Maryland Weekly Fishing Report Overview | March 27, 2013

This coming Saturday will mark the traditional opening day of Maryland's 2013 trout season and many fishermen will spend a restless night waiting for the anticipated fishing that the day will bring. Fisheries crews are working overtime this week stocking the trout management waters around the state with impressive numbers and sizes of trout. Some fishermen have been able to take advantage of the pre-stocking of trout in some areas but this Saturday really kicks off the season in high gear. Good luck to all and may you find your favorite spot all to yourself and sunny skies. These fishermen at Deer Creek year's ago found neither but did find excellent trout fishing and they were out there participating in a tradition.


Photo by Mark Staley


Maryland abounds with trout fishing opportunities within easy driving distance for just about anyone this coming weekend. The Fisheries Service has made a concerted effort to generously stock community ponds and streams and rivers close to population centers to make it easier for families to visit the many put and take stocked areas. The fishing can legally begin at 5:30am and there will be those die-hards with head lamps and lanterns staking out favorite fishing holes in the pre-dawn darkness; slippery mud banks and exposed roots will surely claim payment. Others will take a more casual approach and arrive later on in the day after some of the morning crowds have moved on to a hearty brunch at home or at a favorite diner. I would add that this is an important ingredient to a memorable fishing experience with children. Helping your little fishermen being comfortable is also paramount; wet and cold fingers can't be helped but keeping their feet dry with rubber boots is very important. A father's note of experience will add that the depth your child will get wet is directly proportional to the height of the boot. When wearing knee boots they will go in over their knees, hip boots are good for falling in up to your waist. Bringing a change of foot wear, socks and a new pair of dry jeans is also certainly not out of the question. These two anglers proudly hold up the family's stringer of trout caught at Forest Hill Pond in Hartford County several years ago.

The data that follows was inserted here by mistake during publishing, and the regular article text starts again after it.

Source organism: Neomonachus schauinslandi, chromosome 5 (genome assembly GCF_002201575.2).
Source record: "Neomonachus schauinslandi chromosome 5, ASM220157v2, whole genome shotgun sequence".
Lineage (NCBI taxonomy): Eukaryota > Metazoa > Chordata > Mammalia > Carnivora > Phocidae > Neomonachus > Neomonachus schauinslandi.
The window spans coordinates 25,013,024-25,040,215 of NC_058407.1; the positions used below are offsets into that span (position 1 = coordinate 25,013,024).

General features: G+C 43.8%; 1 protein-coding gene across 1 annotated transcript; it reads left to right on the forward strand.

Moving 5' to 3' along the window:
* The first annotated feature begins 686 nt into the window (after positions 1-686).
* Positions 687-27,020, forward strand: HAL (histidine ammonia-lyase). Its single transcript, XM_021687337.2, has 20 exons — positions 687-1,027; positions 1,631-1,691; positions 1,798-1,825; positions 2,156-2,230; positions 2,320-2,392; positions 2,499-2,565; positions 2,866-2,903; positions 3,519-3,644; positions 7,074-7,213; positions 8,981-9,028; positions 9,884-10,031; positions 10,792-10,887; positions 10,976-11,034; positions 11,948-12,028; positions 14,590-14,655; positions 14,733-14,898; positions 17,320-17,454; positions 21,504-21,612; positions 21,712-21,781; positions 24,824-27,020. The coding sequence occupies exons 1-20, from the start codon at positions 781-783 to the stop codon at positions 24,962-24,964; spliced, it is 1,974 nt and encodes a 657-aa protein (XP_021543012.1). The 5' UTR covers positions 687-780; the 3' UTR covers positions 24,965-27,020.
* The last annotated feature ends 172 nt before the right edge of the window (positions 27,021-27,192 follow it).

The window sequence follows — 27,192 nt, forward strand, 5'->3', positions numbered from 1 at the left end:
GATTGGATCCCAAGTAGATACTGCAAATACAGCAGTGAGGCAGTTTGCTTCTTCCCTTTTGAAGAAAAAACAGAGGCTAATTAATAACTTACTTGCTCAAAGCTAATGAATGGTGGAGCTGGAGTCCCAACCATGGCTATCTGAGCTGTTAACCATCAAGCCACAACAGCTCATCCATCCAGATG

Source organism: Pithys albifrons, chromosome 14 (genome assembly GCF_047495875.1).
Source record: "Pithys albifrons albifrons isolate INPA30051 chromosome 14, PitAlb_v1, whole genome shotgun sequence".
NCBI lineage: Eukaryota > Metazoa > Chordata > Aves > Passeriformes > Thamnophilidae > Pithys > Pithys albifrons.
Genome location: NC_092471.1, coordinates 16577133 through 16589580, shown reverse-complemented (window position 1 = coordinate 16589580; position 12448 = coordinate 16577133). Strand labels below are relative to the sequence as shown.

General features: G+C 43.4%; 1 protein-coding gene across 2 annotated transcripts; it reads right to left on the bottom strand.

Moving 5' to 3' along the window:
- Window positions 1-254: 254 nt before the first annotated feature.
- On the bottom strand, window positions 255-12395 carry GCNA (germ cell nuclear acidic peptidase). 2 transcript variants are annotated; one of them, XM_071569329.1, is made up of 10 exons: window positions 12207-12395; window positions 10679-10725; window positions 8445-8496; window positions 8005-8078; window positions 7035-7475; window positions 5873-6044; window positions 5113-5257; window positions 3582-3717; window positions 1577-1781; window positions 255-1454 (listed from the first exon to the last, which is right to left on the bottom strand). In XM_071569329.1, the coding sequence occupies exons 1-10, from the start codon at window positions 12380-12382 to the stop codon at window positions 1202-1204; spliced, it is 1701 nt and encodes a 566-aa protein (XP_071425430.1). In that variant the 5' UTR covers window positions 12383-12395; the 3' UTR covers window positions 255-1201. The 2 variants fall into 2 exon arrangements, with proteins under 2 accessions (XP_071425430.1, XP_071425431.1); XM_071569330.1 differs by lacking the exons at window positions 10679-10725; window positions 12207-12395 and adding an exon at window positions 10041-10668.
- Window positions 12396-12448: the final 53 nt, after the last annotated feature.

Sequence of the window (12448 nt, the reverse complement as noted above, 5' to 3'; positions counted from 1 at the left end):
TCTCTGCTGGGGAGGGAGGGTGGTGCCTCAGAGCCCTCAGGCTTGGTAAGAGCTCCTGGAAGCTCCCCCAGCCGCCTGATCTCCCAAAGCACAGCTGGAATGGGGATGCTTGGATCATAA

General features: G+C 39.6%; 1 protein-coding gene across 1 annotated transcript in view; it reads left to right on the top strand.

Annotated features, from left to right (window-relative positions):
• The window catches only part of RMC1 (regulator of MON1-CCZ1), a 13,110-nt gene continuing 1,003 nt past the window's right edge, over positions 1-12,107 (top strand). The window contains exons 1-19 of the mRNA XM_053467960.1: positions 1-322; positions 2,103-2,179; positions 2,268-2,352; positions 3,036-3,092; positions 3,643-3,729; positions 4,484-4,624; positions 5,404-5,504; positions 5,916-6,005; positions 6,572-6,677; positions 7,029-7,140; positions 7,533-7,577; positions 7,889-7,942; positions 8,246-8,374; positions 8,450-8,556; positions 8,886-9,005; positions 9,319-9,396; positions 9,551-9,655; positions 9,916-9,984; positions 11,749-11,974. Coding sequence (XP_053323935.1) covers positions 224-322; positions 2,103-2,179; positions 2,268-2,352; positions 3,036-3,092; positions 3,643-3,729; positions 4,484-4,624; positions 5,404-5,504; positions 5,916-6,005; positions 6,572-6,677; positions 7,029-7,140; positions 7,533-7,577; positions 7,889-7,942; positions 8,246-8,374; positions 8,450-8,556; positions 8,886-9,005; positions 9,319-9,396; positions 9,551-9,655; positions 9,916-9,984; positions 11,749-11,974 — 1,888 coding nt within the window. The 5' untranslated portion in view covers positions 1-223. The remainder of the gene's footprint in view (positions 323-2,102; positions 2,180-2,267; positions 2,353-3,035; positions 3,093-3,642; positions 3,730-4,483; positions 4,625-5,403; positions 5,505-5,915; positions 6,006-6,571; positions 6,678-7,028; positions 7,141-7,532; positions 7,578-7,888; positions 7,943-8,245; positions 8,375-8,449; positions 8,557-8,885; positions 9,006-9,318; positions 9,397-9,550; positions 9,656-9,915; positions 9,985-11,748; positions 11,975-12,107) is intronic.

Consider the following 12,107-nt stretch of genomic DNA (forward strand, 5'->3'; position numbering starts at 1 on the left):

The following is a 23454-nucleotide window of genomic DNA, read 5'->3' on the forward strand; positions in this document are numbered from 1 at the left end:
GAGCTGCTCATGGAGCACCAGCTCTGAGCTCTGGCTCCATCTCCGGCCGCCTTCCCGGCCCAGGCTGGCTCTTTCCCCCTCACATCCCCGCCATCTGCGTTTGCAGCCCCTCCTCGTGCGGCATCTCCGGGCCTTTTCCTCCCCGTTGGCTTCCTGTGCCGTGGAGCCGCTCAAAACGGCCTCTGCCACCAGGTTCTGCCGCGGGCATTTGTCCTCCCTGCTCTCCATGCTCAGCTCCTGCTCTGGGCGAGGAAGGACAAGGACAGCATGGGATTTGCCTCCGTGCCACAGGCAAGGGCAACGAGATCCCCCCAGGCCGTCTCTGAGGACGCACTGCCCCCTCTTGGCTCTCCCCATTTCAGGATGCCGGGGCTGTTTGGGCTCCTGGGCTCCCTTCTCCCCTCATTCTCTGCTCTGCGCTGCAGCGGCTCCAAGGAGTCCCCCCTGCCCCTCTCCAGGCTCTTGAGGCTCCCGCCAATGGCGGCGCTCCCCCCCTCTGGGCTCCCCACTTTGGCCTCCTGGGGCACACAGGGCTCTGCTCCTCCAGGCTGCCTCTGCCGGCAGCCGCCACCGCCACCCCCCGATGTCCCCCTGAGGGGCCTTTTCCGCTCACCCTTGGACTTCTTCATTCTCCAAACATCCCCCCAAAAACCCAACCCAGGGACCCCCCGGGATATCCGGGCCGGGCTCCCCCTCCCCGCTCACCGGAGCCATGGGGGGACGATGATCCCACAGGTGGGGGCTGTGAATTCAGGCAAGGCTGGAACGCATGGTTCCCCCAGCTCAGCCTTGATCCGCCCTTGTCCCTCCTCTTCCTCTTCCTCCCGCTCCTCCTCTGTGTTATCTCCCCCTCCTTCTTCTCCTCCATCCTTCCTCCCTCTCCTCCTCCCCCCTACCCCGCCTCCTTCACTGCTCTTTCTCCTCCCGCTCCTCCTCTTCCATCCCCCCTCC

Photo by Mark Staley


When it comes to bait for put and take trout it is hard to beat Berkley Power Bait; it is just that simple. Good old earthworms will always entice trout onto a hook, canned corn has always worked and even the small gourmet jelly beans will work once you suck the sugar coating off (this was scientifically tested when I was 11-years old). A number 8 bait holder hook is perhaps one of the most common choices for a hook and a few well placed split shot a foot or so above the hook makes for a simple rig. We've learned a lot in the last 50-years so most fishermen are smart enough now to not store that spare split shot in your mouth. Small spinners such as Mepps, Panther Martins, spinner fly combos or Blue Fox's are a good way to cover a lot of water to find hungry trout but be prepared to pay the stream gods with a sacrifice now and then to snags. Most spin fishermen prefer an ultra-light outfit with 4lb test line. Fly fishermen are not to be left out and will be employing selections from their fly boxes but most of them will be looking for a little more elbow room and often wait until the crowds thin out later on this week or head off to the catch and release and fly only trout management waters.

Fishermen in western Maryland are enjoying the extended ice fishing season they have been granted by the cold weather at Deep Creek Lake. This past week fishermen spoke of limit catches of pre-spawn yellow perch and large bluegills but also reported open water along shorelines and using planks to get out on the ice. Most agree that this coming weekend may mark the end of the season as warm temperatures are expected. As the open water begins to expand fishermen using slip bobbers and live minnows should be able to capitalize on yellow perch moving into the shallows to spawn. John Mullican sent in an exciting angler's log from the upper Potomac River about walleye fishing opportunities and some brood stock collections they have been accomplishing; be sure to check it out.